The Management of Genetic Syndromes (3rd Edition), edited by two experts in the field of medical genetics, has something to offer the primary physician as well as the specialist, the medical student, and support care givers. The illustrated text, organised in an A-Z format encompassing some 60 rare genetic disorders, provides detailed diagnostic and molecular information, including differential diagnoses and genetic counselling considerations. A clinical description and discussion of disease aetiology, pathogenesis and genetics for each disease is provided. As rare diseases and syndromes are frequently multisystemic disorders, specific information on each particular disease manifestation, including evaluation criteria and various treatment and management strategies, is offered. For each disease, a list of resources is provided for patients and families, as well as a list of relevant references from the scientific literature for the professional. Each chapter is produced by an expert on the disorder presented.
Title: The Management of Genetic Syndromes (3rd Edition)
Authors: Suzanne B. Cassidy, MD and Judith E. Allanson, MD -Eds.
Publisher: Wiley-Blackwell
ISBN-13: 978-0470191415

 
An overview of cryoglobulinemias
 
Read the PubMed abstract
 
Iron metabolism and iron-overload diseases
 
Learn more
 


 
Orphanews Europe, the newsletter of the European Union Committee of Experts on Rare Diseases
Orphanews Europe is supported by the European Commission's DG SANCO
and the French Muscular Dystrophy Association (AFM)
Editor-in-chief: Ségolène Aymé
Editor: Louise Taylor
Contact Us
Editorial Board: Ségolène Aymé, Kate Bushby, Catherine Berens, Helena Kaariainen, Odile Kremp, Yann Le Cam, Jordi Llinares-Garcia, Antoni Montserrat, Catherine Pouzat, Charlotte Rodwell

INTERNATIONAL CORRESPONDENTS
EUCERD Country Representatives: Helmut Hintner (Austria), Pol Gerits (Belgium), Radka Tincheva (Bulgaria), Ivo Baric (Croatia), Violetta Anastasiadou (Cyprus), Milan Macek Jr. (Czech Republic), Marianne Jespersen (Denmark), Inna Vabamae (Estonia), Helena Kaariainen (Finland), Alain Garcia (France), Birgit Schnieders (Germany), Christos Katamis (Greece), Janos Sandor (Hungary), Thor Thorarinsson (Iceland) , John Devlin (Ireland), Bruno Dallapiccola (Italy), Antra Valdmane (Latvia), Romalda Baranauskiene (Lithuania) , Yolande Wagener (Luxembourg), Maria-Louise Borg (Malta), Harry Seeverens (Netherlands), Stein Are Aksnes (Norway), Jakub Adamski (Poland), Luis Nunes (Portugal), Ana Maria Vladareanu (Romania), Borut Peterlin (Slovenia), Frantisek Cisareik (Slovak Republic), Isabel Pena-Rey (Spain), Andor Wagner (Sweden) , Sabina Gallati (Switzerland), Edmund Jessop (UK)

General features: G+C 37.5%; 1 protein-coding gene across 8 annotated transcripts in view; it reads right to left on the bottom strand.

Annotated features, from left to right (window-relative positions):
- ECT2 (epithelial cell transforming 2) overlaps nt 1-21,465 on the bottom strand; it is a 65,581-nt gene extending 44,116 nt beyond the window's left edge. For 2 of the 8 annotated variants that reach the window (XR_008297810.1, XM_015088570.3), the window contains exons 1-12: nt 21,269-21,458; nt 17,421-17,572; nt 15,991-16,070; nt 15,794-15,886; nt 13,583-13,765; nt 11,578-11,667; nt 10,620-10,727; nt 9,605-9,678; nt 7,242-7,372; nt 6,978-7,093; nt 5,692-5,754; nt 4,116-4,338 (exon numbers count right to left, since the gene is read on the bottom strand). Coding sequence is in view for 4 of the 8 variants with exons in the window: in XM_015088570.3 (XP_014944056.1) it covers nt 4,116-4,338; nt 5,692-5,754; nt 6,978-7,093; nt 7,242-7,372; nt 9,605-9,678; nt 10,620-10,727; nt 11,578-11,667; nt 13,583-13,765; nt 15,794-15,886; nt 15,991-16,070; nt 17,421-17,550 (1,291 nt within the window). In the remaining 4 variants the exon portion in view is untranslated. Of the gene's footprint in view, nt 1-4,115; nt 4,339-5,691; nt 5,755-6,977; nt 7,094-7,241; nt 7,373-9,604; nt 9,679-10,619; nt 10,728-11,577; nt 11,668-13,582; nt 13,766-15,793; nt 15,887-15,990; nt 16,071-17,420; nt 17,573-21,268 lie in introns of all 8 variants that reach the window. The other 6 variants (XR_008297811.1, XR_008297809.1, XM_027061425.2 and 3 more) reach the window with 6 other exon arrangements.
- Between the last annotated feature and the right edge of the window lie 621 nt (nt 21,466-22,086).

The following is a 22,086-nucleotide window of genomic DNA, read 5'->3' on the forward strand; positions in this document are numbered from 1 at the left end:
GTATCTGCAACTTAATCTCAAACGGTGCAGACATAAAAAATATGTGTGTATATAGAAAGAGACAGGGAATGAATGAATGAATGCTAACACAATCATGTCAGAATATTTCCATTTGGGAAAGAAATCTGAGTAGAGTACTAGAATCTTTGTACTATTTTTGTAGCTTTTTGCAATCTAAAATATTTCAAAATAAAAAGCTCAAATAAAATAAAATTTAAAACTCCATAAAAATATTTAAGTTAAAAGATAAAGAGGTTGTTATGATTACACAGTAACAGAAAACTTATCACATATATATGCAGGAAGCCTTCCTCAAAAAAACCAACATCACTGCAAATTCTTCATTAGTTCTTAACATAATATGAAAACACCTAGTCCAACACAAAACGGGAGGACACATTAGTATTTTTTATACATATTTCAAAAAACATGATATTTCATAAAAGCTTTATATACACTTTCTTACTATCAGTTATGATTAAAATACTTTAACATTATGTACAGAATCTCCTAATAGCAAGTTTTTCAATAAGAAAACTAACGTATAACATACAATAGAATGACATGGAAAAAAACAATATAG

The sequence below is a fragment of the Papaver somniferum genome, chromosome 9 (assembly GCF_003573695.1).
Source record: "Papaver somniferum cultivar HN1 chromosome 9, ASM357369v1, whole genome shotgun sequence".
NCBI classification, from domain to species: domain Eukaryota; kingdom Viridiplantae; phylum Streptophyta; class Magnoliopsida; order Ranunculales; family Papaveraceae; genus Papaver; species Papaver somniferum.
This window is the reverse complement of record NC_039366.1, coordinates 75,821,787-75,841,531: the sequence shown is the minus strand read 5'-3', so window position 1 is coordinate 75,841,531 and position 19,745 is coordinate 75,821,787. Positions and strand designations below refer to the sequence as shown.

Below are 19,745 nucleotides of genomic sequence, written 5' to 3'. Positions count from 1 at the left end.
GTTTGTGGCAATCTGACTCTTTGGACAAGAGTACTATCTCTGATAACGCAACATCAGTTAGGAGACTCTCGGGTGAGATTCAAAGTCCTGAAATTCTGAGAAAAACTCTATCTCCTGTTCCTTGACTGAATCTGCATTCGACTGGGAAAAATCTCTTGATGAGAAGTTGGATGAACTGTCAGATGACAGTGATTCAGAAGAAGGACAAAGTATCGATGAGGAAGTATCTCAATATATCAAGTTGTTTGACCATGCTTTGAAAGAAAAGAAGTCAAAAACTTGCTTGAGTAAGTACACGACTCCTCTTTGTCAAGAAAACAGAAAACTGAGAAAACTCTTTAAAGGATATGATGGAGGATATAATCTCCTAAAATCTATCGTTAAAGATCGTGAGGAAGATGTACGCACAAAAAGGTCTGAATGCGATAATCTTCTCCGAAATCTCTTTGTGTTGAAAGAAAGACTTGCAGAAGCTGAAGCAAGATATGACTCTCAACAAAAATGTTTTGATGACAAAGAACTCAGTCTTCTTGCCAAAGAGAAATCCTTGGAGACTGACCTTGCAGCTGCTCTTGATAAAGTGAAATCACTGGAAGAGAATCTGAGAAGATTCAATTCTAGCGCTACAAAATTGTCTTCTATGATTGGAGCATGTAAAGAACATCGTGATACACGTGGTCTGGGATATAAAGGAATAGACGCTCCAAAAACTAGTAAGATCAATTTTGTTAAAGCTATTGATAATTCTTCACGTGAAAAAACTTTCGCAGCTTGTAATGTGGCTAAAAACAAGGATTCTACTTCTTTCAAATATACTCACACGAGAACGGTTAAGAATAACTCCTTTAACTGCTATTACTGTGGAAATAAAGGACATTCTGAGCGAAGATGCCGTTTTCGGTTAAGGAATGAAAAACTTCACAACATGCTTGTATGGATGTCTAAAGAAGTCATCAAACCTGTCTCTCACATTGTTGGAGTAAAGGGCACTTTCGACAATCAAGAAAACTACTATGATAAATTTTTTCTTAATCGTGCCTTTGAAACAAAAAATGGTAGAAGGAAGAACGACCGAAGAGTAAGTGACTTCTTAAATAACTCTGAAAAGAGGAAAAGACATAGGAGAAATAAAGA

EUCERD ECDC Representative: Andrew Amato
EUCERD Patient Organisation Representatives: Dorica Dan, Torben Gronnebaek, Yann Le Cam, Christel Nourissier
EUCERD Pharmaceutical Industry Representatives: Wills Hughes-Wilson, Kevin William Loth, Samantha Parker, Barbara Valenta
EUCERD Rare Disease Projects under Health Programmes Representatives: Ségolène Aymé, Jean Donadieu, Dian Donnai, Laura Fregonese, Ester Garne, Domenica Taruscio, Joan Luis Vives Corrons, Thomas Wagner, Susan Webb
EUCERD Rare Diseases Research Projects under Framework Programmes for Research and Technological Development Representatives: Jean-Yves Blay, Kate Bushby, Marc de Baets, Olaf Hiort, Sophie Koutouzov, Gerard Wagemaker
EUCERD European Commission Participants: Catherine Berens, Jordi Llinares-Garcia (EMA), Georgios Margetidis, Antoni Montserrat Moliner, Stefan Schreck, Kerstin Westermark (EMA-COMP)

Orphanet Partner Country Representatives: Tamara F. Sarkisian (Armenia), Hugh Dawkins (Australia) , Till Voigtlander (Austria), Herwig Jansen (Belgium), Rumen Stefanov (Bulgaria), Ana Stavljenic-Rukavina (Croatia), Violetta Anastasiadou (Cyprus), Milan Macek (Czech Republic), John Rosendahl Ostergaard (Denmark), Vallo Tillmann (Estonia), Riitta Salonen (Finland), Manfred Stuhrmann-Spangenberg (Germany), Michael Petersen (Greece), Sandor Janos (Hungary), Andrew Green (Ireland) Lina Basel (Israel), Bruno Dallapiccola (Italy), Tomoko Kodama (Japan), Jana Lepiksone (Latvia), André Mégarbane (Lebanon), Viadutis Kucinskas (Lithuania), Yolande Wagener (Luxembourg), Abdelaziz Sefiani (Morocco), Gert-Jan van Ommen (Netherlands), Stein Are Aksnes (Norway), Malgorzata Krajewska-Walasek (Poland), Jorge Sequeiros (Portugal), Cristina Rusu (Romania), Dragica Radojkovic (Serbia), Laszlo Kovacs (Slovakia), Borut Peterlin (Slovenia), Francesc Palau (Spain), Desirée Gavhed (Sweden), Loredana D'Amato Sizonenko (Switzerland), Ugur Ozbek (Turkey), Dian Donnai (UK)
For more information on the European Union Committee of Experts on Rare Diseases